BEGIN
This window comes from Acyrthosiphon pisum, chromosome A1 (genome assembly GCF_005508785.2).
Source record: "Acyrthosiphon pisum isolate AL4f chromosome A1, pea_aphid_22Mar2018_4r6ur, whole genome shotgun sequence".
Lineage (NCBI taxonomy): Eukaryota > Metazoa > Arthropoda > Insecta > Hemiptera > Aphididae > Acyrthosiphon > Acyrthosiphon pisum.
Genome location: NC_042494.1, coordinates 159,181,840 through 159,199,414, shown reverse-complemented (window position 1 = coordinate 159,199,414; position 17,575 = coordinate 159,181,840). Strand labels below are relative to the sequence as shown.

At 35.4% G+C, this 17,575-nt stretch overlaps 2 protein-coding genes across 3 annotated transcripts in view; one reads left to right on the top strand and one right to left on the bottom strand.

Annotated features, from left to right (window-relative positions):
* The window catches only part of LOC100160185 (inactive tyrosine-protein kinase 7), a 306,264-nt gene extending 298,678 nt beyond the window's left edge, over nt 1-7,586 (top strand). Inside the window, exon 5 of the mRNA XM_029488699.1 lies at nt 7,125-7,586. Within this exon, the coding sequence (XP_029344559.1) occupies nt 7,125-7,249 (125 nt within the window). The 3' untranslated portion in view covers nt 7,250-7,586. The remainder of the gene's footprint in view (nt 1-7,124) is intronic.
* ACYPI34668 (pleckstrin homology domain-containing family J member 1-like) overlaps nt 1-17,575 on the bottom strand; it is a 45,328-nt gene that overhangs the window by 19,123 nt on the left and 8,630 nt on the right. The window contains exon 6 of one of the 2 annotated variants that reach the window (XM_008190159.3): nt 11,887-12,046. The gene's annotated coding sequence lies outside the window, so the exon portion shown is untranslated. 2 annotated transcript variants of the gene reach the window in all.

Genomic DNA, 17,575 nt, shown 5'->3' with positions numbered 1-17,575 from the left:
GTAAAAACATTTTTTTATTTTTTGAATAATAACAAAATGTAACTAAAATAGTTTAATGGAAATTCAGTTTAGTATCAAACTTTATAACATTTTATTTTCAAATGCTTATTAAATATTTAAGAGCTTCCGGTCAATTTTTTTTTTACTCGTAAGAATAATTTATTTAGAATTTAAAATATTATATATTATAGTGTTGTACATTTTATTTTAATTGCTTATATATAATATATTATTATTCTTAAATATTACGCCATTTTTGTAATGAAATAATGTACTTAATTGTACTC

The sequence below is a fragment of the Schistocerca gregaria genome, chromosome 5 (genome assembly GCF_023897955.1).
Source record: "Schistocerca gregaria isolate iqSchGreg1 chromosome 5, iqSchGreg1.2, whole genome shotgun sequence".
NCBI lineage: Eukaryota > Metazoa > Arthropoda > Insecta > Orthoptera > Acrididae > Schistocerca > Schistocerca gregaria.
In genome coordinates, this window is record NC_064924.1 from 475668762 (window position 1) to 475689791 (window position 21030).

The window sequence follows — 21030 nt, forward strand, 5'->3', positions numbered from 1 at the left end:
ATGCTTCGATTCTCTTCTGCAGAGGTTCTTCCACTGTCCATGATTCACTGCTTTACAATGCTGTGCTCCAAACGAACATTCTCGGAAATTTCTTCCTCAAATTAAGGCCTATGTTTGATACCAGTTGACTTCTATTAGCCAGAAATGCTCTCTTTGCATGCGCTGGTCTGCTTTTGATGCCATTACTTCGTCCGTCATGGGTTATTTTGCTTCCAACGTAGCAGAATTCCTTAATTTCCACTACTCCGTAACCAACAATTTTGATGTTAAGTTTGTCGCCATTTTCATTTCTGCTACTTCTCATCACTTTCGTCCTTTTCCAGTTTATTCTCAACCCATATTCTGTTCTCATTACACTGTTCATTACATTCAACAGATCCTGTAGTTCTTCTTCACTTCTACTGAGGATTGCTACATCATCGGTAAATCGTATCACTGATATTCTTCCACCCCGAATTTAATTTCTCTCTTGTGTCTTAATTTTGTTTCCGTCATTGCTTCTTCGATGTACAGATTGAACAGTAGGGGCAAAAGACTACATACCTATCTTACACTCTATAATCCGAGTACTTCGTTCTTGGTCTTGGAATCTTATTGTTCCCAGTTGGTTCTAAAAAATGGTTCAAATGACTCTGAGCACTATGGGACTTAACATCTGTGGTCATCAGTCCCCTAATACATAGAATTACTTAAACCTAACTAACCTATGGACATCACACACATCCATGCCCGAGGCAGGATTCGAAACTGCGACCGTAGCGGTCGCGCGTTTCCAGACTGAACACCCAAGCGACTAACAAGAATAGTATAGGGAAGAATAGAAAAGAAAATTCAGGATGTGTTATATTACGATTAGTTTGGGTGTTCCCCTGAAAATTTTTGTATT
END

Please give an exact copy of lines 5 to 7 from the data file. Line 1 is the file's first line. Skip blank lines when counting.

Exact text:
At 35.4% G+C, this 17,575-nt stretch overlaps 2 protein-coding genes across 3 annotated transcripts in view; one reads left to right on the top strand and one right to left on the bottom strand.

Annotated features, from left to right (window-relative positions):
* The window catches only part of LOC100160185 (inactive tyrosine-protein kinase 7), a 306,264-nt gene extending 298,678 nt beyond the window's left edge, over nt 1-7,586 (top strand). Inside the window, exon 5 of the mRNA XM_029488699.1 lies at nt 7,125-7,586. Within this exon, the coding sequence (XP_029344559.1) occupies nt 7,125-7,249 (125 nt within the window). The 3' untranslated portion in view covers nt 7,250-7,586. The remainder of the gene's footprint in view (nt 1-7,124) is intronic.